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Using the top command with redirection works fine:

top > top.log

Now I want to use grep to filter a certain line:

top | grep "my_program" > top.log

But the log file will remain empty. But grep delivers an output when using

top | grep "my_program"

Where my_program has to be replaced by a running program to see some output.

Why does my approach not work ? And how can I fix it ?

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migrated from stackoverflow.com Sep 27 '12 at 0:48

This question came from our site for professional and enthusiast programmers.

I just tried it, and it works for me. However, you should probably look at -b option to top or using ps instead. – Lev Levitsky Sep 26 '12 at 19:38
-b did not solve my problem, but solved some encoding problems. Thank you. – John Threepwood Sep 26 '12 at 20:09
up vote 9 down vote accepted

I get the same behavior that you describe. On Ubuntu 11.10

top | grep "my_program" > top.log

does not produce any output.

I believe the reason for this is that grep is buffering its output. To tell GNU grep to spit out output line-by-line, use the --line-buffered option:

top | grep --line-buffered "my_program" > top.log

See also this SO question for other potential solutions.

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+1 --line-buffered solves the problem. – Victor Hugo Sep 26 '12 at 20:01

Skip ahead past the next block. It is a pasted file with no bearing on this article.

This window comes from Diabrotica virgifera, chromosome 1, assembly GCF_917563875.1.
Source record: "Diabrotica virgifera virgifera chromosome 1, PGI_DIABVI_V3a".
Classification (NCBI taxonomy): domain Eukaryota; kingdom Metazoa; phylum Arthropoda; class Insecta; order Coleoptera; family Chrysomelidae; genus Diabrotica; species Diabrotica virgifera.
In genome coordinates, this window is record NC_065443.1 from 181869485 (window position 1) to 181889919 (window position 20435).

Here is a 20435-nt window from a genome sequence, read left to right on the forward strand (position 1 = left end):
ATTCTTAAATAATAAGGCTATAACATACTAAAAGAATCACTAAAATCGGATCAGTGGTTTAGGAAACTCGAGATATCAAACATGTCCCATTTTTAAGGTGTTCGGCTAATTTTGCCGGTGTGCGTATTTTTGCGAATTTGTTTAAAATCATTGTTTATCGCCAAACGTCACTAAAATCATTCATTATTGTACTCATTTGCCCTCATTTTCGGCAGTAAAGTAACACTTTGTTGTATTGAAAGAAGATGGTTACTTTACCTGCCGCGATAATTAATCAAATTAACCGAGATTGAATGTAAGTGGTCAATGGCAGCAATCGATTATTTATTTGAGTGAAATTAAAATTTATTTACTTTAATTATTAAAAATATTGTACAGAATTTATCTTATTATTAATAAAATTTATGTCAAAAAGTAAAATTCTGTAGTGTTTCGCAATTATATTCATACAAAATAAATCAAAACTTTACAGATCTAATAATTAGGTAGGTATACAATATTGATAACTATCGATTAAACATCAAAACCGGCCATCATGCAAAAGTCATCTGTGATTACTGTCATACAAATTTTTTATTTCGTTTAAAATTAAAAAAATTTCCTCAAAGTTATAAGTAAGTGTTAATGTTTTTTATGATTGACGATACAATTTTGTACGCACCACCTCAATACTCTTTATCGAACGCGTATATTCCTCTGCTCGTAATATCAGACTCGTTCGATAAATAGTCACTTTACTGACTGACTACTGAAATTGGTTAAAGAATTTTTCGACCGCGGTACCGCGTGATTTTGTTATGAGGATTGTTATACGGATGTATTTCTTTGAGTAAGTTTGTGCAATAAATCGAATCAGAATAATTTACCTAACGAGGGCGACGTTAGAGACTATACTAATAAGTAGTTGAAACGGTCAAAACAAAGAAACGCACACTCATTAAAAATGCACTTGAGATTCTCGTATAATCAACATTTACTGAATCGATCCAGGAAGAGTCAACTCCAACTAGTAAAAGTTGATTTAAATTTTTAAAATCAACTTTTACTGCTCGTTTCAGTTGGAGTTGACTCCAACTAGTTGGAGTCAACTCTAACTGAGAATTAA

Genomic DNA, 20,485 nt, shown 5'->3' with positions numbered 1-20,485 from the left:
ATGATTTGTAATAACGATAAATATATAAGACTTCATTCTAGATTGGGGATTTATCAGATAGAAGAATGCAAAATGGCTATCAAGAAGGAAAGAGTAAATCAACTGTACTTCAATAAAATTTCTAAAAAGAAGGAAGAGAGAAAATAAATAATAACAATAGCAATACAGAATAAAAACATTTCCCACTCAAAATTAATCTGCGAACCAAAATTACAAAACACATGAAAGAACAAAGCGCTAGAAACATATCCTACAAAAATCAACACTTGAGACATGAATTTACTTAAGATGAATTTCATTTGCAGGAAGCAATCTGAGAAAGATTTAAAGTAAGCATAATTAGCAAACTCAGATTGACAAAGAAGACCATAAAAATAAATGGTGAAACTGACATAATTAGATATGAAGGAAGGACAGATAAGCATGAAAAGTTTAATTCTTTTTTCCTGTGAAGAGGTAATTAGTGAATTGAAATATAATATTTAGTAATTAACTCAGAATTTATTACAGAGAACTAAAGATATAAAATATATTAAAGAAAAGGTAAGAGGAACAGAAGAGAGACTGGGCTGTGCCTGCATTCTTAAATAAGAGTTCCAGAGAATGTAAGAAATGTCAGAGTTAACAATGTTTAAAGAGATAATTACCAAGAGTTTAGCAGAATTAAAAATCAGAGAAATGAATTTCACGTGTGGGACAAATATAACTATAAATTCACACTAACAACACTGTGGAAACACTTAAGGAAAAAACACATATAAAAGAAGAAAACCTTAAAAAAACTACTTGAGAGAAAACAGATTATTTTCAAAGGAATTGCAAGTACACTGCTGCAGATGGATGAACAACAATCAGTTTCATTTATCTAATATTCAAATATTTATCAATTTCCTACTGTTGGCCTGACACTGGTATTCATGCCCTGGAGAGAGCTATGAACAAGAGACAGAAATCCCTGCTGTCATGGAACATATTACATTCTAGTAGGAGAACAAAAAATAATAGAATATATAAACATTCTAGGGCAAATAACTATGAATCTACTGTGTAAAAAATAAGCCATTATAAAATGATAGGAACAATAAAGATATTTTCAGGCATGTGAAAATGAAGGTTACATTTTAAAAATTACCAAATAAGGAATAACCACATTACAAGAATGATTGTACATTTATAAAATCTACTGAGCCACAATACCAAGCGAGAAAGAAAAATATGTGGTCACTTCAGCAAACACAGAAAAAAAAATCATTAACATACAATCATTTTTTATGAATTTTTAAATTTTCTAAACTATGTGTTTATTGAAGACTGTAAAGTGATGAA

Thank you, this solves the problem for me, too. The -b option is still a good advice from Lev Levitsky, too. That solved some encoding problems with the log file. – John Threepwood Sep 26 '12 at 20:08

you should use:

top -n 1 | grep "blah" > top.log

the "-n 1" runs top for one iteration and then quits instead of continually updating every few seconds

since you're just looking for one line though ps would be a better tool to use.

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Try this:

top | grep "my_program" 2>&1 > top.log

What means 2>&1?

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Although both work for me, I think Lev Levitsky's advice is the correct one. Use the -b argument.

There is a good chance that output redirection is the problem and that you're not getting anything through stdout, so try this instead:

top -b 2>&1 | grep "my_program" > top.log

Do note that you might have problems with output buffering aswell. Your shell won't constantly write to the file so it could take a while for top.log to fill.

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My workaround for this problem was:

while :;do top -b -n 1 | grep "my_program" >> top.log;done &

By this way I could have a running monitor in the background for my_program and keep all results in the file top.log.

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